The first season brought the episode "Christmas."  Much like the title, it is a simple holiday story but one that continues to be meaningful for TV audiences.  The episode begins on Christmas Eve with Raj and his friends exchanging Christmas gifts.  Raj explains to Rerun and Dwayne that he and his sister Dee will be alone, like they are every year on Christmas Eve and Christmas day, because their mother works.  As a maid, Mrs. Thomas is able to make a lot of money on those two days because her employers host annual holiday parties. 

Dee to Dwayne while he hands out gifts, “If that one isn’t for me, I’m gonna deck your halls!"

Both Dwayne and Rerun extend invitations to Raj and Dee to spend Christmas with their families, but Raj assures them that they like staying home and waiting for their mother to return late in the evening.  When Raj and Dee's father Bill stops over to drop off Christmas presents, he too learns that his children are spending Christmas alone.


Because their parents are divorced, Raj and Dee are used to spending Christmas with their mother.

Though Raj and Dee would rather stay at home and wait for Mama, their father demands that his children spend their first Christmas with him.  Bill Thomas (played by actor Thalmus Rasulala) begins to plan for a special Christmas dinner to share with his children and Raj shares the news with his mother.  Of course, Mabel Thomas (played by actress Mabel King) is supportive and understanding--and she makes sure that Raj knows she wants him to have a good time with his father.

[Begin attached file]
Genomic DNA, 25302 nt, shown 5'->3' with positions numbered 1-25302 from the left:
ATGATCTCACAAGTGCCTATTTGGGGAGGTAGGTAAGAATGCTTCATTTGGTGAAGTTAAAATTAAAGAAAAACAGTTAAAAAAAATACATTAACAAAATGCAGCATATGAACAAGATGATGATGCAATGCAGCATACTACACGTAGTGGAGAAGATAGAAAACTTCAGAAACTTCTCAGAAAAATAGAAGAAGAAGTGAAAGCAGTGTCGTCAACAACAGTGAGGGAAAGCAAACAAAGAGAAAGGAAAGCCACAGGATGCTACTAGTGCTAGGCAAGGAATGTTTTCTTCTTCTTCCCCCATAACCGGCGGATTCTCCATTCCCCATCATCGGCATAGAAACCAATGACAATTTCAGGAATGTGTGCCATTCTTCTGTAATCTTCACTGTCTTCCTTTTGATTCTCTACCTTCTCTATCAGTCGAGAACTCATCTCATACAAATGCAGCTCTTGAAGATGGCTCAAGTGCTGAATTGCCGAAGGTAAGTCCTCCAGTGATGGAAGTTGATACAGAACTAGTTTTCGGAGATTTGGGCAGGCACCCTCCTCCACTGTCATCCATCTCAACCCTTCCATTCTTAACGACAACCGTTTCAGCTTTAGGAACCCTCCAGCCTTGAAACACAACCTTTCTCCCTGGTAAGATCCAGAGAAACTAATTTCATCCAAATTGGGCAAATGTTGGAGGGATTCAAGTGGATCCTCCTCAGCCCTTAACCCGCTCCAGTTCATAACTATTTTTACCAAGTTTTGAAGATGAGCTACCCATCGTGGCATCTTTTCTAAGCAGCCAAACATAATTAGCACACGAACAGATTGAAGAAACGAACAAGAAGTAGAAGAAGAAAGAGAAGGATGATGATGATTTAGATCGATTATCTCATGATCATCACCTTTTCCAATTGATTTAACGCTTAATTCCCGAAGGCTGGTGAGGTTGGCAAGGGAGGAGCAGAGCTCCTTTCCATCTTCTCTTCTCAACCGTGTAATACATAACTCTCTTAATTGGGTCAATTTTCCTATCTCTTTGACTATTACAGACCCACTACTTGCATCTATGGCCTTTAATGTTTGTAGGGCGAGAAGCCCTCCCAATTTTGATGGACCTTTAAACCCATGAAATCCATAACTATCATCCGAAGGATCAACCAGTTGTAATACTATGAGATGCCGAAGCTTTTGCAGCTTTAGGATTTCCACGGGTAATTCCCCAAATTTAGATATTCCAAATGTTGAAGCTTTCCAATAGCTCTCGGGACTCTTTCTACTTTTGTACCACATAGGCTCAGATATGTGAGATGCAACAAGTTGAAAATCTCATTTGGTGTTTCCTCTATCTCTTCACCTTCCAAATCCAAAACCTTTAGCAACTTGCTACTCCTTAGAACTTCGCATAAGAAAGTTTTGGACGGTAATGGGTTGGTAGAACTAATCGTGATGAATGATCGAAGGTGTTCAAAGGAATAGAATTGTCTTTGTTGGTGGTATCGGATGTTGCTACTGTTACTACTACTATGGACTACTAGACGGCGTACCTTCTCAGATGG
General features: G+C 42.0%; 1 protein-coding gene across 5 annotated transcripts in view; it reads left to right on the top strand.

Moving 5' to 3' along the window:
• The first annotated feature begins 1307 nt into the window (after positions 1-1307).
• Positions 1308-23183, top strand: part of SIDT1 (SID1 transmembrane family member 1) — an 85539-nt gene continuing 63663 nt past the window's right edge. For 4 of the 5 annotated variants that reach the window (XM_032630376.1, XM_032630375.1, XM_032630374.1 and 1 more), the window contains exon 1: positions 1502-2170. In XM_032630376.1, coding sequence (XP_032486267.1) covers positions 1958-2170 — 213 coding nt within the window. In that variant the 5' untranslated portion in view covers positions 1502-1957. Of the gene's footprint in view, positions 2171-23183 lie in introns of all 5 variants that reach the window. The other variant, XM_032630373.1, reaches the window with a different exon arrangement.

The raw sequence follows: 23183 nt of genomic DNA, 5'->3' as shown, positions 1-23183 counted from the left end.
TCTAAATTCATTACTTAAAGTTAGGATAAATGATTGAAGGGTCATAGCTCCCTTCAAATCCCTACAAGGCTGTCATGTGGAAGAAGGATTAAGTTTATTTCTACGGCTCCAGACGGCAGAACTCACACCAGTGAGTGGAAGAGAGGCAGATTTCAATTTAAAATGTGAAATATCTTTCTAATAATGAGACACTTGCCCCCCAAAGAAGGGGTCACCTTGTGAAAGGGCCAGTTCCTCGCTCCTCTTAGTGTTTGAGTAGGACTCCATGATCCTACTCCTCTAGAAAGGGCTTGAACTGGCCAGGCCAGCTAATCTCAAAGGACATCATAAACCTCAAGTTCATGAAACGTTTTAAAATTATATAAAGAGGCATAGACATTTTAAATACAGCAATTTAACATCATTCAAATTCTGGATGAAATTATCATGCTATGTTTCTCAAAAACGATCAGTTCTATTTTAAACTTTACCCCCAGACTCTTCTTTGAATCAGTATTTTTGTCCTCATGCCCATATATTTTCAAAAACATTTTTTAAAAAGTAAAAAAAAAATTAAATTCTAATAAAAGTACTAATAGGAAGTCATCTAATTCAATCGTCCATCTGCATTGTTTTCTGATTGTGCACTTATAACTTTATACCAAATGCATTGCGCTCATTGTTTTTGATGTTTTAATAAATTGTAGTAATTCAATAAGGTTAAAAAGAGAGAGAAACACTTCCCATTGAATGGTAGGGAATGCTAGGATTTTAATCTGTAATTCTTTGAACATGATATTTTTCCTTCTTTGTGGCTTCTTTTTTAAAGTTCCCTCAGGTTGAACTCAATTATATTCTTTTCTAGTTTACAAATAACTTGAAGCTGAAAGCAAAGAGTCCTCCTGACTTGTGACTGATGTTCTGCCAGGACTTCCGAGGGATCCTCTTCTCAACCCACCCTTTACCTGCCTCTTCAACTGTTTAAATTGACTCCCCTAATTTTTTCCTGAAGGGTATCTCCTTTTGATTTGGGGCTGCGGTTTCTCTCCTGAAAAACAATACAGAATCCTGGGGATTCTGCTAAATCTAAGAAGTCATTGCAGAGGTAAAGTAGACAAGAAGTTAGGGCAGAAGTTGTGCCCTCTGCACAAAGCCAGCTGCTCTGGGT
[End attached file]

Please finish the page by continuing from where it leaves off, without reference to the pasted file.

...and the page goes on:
Mabel is happy that her children will spend time with their father on Christmas.

What Raj doesn't know is that his mother had been able to ask off from work on Christmas.  This year, Mabel made the financial sacrifice to not work in order to spend time with her family. Now her children are spending the day with their father--and his girlfriend--and she will spend Christmas day alone.

With their turkey dinner ruined, Raj suggests they eat dinner at the Thomas home.

A twist of fate causes Bill's girlfriend (played by Rosalind Cash) to accidentally burn the turkey of their holiday dinner.  Raj suggests a solution: they can all go to the Thomas home to eat.  He knows Mama has left a complete dinner at home and his friends have dropped off enough food for a feast.  Sure enough, when Raj, Dee, and their father arrive back home, they find Mabel home alone.  But Mama welcomes everyone--including Bill's girlfriend--to share the holiday meal with her. 

On Christmas, the family overeats to the point of turning up their noses at Shirley's homemade pumpkin pie!

This story may be a simple one but stories about families coming together at Christmas time remain popular ones every year throughout TV.  It's a traditional story that never goes out of style.  While the heartwarming story may be familiar, the continuing appeal here is the funny cast of characters.  How long has it been since you watched an episode of What's Happening!!?